The Super Bowl In The Northeast? It’s A No-Brainer

***The blog below was originally posted on 2/13/13 on:   The site is no longer up so I am re-posting on my personal blog.

metlifestadiumJust as instant replay was long overdue by the time the NFL adopted it, so too is it overdue to play the super bowl in the big bad northeast and other cold climates.  Still a year away, the sports world is abuzz with the 2014 big game being scheduled at MetLife stadium in New Jersey.

I’m excited about it.  And so should fans of cold weather teams who don’t play in domes.  Why?  Because for the first time since the SB’s inception these fans can dream about the possibility of their team playing at home in the big game.

The two main reasons being offered as to why the super bowl should not be held in cold weather include:

  • You don’t want the game decided by bad weather and the elements.
  • The super bowl is not just a game it is an event and the weather could wreak havoc for travelers and the events leading up to the game.

Lambeau Field’s nickname “The Frozen Tundra” was spawned by the Ice Bowl between the Packers & the Cowboys, played on December 31, 1967. Source:

If the first reason were true then football should never be played in cold weather, and all cold weather cities should be required to have a dome stadium.  Not going to happen, nor should it.  Football’s history is rich in cold weather tradition.  Does the frozen tundra of Lambeau Field ring any bells?



In essence, changing the rules or standards of play for the final game is ridiculous and unfair.  If it is okay for the 1981 San Diego Chargers to lose a conference championship game in –59 degrees with wind-chill, its okay for the super bowl to possibly be played with some snowflakes and cold.

Oftentimes, teams will build their franchise around: their stadium, the climate, or team strengths.  As a fan of northeast football growing up the saying was: passing is fine in September but to win in December and January you have to be able to run the ball.  By denying the cold locations its fair turn in the SB, you’re manipulating the game’s outcome.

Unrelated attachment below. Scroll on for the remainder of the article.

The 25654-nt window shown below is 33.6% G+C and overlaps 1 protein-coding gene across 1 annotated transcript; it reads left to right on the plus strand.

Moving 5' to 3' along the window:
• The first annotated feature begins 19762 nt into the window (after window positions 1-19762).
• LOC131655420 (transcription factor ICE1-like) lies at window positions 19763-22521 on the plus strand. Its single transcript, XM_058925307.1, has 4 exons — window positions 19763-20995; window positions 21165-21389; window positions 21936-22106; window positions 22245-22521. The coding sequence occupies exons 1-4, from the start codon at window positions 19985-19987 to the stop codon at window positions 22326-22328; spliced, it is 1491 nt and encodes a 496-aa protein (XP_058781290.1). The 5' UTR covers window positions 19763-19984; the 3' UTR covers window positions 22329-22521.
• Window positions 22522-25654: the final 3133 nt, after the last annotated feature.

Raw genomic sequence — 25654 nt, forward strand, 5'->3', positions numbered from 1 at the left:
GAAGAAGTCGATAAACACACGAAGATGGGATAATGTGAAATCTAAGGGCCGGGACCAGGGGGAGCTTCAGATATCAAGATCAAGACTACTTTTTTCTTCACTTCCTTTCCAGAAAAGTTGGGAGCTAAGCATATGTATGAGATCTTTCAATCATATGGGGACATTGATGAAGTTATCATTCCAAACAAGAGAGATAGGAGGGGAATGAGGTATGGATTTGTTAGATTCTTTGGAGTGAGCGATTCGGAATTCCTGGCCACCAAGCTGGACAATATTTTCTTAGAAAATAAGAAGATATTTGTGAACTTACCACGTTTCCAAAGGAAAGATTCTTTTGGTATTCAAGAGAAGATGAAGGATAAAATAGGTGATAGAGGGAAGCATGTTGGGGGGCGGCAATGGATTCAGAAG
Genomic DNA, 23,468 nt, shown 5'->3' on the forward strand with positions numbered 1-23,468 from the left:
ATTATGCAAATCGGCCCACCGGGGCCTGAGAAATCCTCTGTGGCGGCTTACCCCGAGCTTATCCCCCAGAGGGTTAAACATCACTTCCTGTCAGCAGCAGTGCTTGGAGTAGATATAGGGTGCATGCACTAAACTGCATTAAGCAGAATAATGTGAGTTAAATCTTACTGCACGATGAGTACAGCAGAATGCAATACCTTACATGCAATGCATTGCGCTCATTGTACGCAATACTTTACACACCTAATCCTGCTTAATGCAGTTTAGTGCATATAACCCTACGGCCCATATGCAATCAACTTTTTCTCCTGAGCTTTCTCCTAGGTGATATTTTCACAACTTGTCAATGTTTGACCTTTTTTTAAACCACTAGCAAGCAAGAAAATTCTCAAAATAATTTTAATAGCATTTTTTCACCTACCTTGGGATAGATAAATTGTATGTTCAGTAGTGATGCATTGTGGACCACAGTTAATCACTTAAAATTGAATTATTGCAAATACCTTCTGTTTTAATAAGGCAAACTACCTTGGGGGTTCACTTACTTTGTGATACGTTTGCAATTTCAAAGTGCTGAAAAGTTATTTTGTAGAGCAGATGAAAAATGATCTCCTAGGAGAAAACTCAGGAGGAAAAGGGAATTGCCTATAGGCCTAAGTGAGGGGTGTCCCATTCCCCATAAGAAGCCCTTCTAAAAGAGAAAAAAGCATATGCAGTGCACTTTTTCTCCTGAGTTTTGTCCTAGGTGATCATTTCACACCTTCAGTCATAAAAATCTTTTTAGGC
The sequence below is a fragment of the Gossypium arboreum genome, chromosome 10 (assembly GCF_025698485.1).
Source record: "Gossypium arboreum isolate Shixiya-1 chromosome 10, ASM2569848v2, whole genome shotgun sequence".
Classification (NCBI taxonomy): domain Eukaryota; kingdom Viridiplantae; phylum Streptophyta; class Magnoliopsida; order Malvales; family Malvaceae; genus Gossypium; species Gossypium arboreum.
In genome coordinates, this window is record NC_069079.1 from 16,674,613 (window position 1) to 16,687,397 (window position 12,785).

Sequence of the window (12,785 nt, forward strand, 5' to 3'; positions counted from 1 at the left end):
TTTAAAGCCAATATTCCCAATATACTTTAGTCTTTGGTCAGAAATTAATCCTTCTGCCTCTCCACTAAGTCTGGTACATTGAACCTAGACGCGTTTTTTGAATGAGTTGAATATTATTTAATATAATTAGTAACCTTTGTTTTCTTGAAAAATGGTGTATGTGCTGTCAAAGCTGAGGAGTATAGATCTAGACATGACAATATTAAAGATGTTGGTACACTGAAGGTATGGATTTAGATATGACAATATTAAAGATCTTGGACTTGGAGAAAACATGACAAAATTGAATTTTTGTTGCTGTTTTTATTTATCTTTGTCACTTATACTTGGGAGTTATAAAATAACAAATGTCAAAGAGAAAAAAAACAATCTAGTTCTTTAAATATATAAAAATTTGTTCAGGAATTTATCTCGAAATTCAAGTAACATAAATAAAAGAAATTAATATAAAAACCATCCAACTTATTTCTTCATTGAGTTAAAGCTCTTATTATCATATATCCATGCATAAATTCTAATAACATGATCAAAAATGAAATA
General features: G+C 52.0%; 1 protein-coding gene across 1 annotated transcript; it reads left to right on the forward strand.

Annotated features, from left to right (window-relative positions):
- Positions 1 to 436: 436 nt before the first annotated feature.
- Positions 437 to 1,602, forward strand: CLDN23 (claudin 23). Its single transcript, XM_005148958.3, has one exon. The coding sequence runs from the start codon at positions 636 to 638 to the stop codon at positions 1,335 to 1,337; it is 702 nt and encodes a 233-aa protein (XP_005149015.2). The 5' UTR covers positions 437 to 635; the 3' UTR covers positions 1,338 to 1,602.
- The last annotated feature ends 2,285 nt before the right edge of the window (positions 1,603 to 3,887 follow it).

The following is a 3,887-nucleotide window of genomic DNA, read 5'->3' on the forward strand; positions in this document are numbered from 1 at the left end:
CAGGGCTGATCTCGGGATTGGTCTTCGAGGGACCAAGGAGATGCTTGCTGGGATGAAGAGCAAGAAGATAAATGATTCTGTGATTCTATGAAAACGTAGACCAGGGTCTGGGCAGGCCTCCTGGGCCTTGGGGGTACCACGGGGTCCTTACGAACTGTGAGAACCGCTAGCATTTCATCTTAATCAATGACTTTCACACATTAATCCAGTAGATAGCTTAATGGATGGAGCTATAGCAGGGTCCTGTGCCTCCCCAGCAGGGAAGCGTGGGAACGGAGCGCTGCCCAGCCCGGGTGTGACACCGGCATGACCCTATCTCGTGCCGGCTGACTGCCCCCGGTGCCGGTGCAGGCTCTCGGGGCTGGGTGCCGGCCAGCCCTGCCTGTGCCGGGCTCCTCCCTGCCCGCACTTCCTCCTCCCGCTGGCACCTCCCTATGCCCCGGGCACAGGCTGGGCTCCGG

Imagine if this year’s MVP, Adrian Peterson, and comeback player of the year, Peyton Manning, were to square off in next year’s super bowl.  If the game is in Miami, clear advantage to Peyton Manning and the Denver Broncos.  Since the game is in New Jersey with cold and windy conditions?  That tips the scale to Adrian Peterson and the Minnesota Vikings.

Till now, the passing teams have always had the unearned advantage in the super bowl and that is not fair.  Now the door is open for each team to have a lottery ticket with regards to the surface, and the conditions, playing to their advantage in the year they make it to the SB.

Another question I have is when did this collision sport, football, become so pristine?

Baseball doesn’t put the World Series in a dome so wind blowing in or out of the stadium doesn’t cause or rob home runs– thus having an effect on the game’s outcome.

Tennis, “a gentleman’s game”, determines two of its four major championships, Wimbledon and The French Open, on clay and grass.  Two surfaces that can give uneven bounces and can be inconsistent.  But tennis doesn’t switch to a hard court for the finals to get a truer bounce and prevent a bad bounce from determining anything.

As for the SB being an “event” not suited for cold weather, I have two words for you:  Winter Olympics.  Somehow people manage to go where the games are and rough the elements.

I suppose we could hold the Winter Olympics in June or in California but then it wouldn’t be the Winter Olympics!  What it boils down to is football a warm or cold weather sport?

The truth is, it is a great game in both and there is no reason to ignore the cold weather dome-less cities.  It will bring a new exciting buildup to the game, and lord knows the talking heads need some new angles to talk about.

Besides, with this year’s power outage in New Orleans, the possibility of earthquakes in California, (see the 1989 world series) and the fact that more storms hit Florida than any other state, there are no guarantees no matter where you play the game.  To avoid the cold out of fear is UN-NFL like, and UN-American.

An actual trivial third reason I heard ESPN’s Colin Cowherd talking about on the radio is:  what about the halftime show and the notion you can’t do it in cold weather.  The halftime show?  Really??  Too Cowherd’s credit, he nailed the response here when he commented that the show doesn’t have to be at the stadium.  Cut to Radio City, cut to the planet Mars, just don’t let halftime show considerations get in the way of what is right.

Final thought on the 2014 super bowl being played in the home of the New York Football Giants: to quote, Bart Scott,  “Can’t Wait”.



About the Author:

Jeff Schubert

Formally the host/executive producer of the live web show Filmnut,, Jeff Schubert now turns his research and writing abilities to sports. In the last couple of years, Schubert started a sports blog on Yahoo and WordPress.  Schubert grew up in New York City where he became a fan of the empire (N.Y Yankees) at an early age. The New York Football Giants would soon become his favorite team lead by his favorite athlete, Phil Simms. His favorite sports are Pro football, baseball, basketball, and tennis. As a blogger, Schubert is no homer. Nor does he just stick to writing about players and teams. Like many other fan of sports, the arrogance the blowhards on TV and radio display gets on his nerves. They think they know more then they really do and they need to be held accountable… And then God said let there be a blogosphere!